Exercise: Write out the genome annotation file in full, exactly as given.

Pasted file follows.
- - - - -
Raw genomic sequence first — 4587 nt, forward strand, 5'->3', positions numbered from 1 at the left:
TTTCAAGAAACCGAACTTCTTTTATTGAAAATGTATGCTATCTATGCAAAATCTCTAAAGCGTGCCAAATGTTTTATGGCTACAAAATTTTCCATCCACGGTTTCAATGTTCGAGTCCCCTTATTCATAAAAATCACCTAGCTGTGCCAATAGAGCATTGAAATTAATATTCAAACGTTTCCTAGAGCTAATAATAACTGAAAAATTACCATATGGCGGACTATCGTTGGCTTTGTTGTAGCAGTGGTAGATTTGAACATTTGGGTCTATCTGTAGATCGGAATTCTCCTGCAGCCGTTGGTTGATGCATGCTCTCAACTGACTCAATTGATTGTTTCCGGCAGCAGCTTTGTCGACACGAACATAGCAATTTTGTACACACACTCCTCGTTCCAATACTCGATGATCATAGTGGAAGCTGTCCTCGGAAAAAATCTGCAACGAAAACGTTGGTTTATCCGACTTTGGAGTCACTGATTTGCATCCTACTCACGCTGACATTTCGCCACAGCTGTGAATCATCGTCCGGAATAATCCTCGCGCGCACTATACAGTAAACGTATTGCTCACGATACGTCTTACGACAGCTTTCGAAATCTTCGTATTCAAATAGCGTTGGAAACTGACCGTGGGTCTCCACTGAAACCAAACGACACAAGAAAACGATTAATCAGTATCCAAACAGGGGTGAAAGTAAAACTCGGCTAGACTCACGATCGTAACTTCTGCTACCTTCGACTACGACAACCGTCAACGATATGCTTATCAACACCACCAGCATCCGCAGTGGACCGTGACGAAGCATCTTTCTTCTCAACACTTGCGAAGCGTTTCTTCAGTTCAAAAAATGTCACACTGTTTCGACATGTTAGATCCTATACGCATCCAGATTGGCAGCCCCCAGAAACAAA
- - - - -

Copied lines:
Raw genomic sequence first — 4587 nt, forward strand, 5'->3', positions numbered from 1 at the left:
TTTCAAGAAACCGAACTTCTTTTATTGAAAATGTATGCTATCTATGCAAAATCTCTAAAGCGTGCCAAATGTTTTATGGCTACAAAATTTTCCATCCACGGTTTCAATGTTCGAGTCCCCTTATTCATAAAAATCACCTAGCTGTGCCAATAGAGCATTGAAATTAATATTCAAACGTTTCCTAGAGCTAATAATAACTGAAAAATTACCATATGGCGGACTATCGTTGGCTTTGTTGTAGCAGTGGTAGATTTGAACATTTGGGTCTATCTGTAGATCGGAATTCTCCTGCAGCCGTTGGTTGATGCATGCTCTCAACTGACTCAATTGATTGTTTCCGGCAGCAGCTTTGTCGACACGAACATAGCAATTTTGTACACACACTCCTCGTTCCAATACTCGATGATCATAGTGGAAGCTGTCCTCGGAAAAAATCTGCAACGAAAACGTTGGTTTATCCGACTTTGGAGTCACTGATTTGCATCCTACTCACGCTGACATTTCGCCACAGCTGTGAATCATCGTCCGGAATAATCCTCGCGCGCACTATACAGTAAACGTATTGCTCACGATACGTCTTACGACAGCTTTCGAAATCTTCGTATTCAAATAGCGTTGGAAACTGACCGTGGGTCTCCACTGAAACCAAACGACACAAGAAAACGATTAATCAGTATCCAAACAGGGGTGAAAGTAAAACTCGGCTAGACTCACGATCGTAACTTCTGCTACCTTCGACTACGACAACCGTCAACGATATGCTTATCAACACCACCAGCATCCGCAGTGGACCGTGACGAAGCATCTTTCTTCTCAACACTTGCGAAGCGTTTCTTCAGTTCAAAAAATGTCACACTGTTTCGACATGTTAGATCCTATACGCATCCAGATTGGCAGCCCCCAGAAACAAA